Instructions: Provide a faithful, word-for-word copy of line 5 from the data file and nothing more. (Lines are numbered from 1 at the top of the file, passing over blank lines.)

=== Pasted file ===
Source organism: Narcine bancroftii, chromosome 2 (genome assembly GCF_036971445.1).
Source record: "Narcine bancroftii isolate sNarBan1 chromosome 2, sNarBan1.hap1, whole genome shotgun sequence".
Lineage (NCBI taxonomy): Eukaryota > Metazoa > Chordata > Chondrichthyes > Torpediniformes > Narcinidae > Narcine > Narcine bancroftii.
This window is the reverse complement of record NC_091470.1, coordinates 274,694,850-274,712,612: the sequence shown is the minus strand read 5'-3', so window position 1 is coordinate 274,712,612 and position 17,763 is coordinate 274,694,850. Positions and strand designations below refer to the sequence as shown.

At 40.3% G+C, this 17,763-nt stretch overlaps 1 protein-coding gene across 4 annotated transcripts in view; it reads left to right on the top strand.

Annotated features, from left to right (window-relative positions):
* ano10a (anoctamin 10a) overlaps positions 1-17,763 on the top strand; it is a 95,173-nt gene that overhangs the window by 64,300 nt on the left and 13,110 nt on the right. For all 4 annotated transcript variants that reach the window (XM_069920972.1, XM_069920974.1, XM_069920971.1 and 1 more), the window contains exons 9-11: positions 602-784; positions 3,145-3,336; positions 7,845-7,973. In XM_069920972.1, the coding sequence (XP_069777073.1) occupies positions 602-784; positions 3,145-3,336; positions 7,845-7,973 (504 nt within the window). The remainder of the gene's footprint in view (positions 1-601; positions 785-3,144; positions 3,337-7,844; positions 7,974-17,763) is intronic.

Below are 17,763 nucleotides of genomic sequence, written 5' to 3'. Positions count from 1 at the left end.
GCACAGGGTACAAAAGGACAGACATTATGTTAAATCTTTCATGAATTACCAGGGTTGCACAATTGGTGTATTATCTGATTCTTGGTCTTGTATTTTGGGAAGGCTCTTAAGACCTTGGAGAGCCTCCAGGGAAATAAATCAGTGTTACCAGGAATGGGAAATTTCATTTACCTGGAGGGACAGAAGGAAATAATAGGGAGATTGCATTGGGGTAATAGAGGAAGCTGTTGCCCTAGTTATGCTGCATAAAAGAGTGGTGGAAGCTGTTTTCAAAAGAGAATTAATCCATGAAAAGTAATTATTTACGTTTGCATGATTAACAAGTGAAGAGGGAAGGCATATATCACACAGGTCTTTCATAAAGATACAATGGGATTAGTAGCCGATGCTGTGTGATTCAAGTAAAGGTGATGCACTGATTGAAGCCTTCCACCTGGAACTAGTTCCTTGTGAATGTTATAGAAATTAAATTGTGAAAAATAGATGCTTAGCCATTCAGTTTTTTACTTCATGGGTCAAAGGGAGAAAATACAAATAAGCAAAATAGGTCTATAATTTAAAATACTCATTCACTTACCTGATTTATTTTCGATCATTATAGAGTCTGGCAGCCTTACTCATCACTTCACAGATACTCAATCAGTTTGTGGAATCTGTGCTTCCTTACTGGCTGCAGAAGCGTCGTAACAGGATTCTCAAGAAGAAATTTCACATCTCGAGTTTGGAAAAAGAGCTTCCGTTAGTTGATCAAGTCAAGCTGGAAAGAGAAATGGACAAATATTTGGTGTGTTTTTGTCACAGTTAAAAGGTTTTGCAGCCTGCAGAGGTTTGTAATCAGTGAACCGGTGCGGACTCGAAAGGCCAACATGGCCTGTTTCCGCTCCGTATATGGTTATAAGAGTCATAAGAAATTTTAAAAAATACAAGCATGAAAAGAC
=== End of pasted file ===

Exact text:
At 40.3% G+C, this 17,763-nt stretch overlaps 1 protein-coding gene across 4 annotated transcripts in view; it reads left to right on the top strand.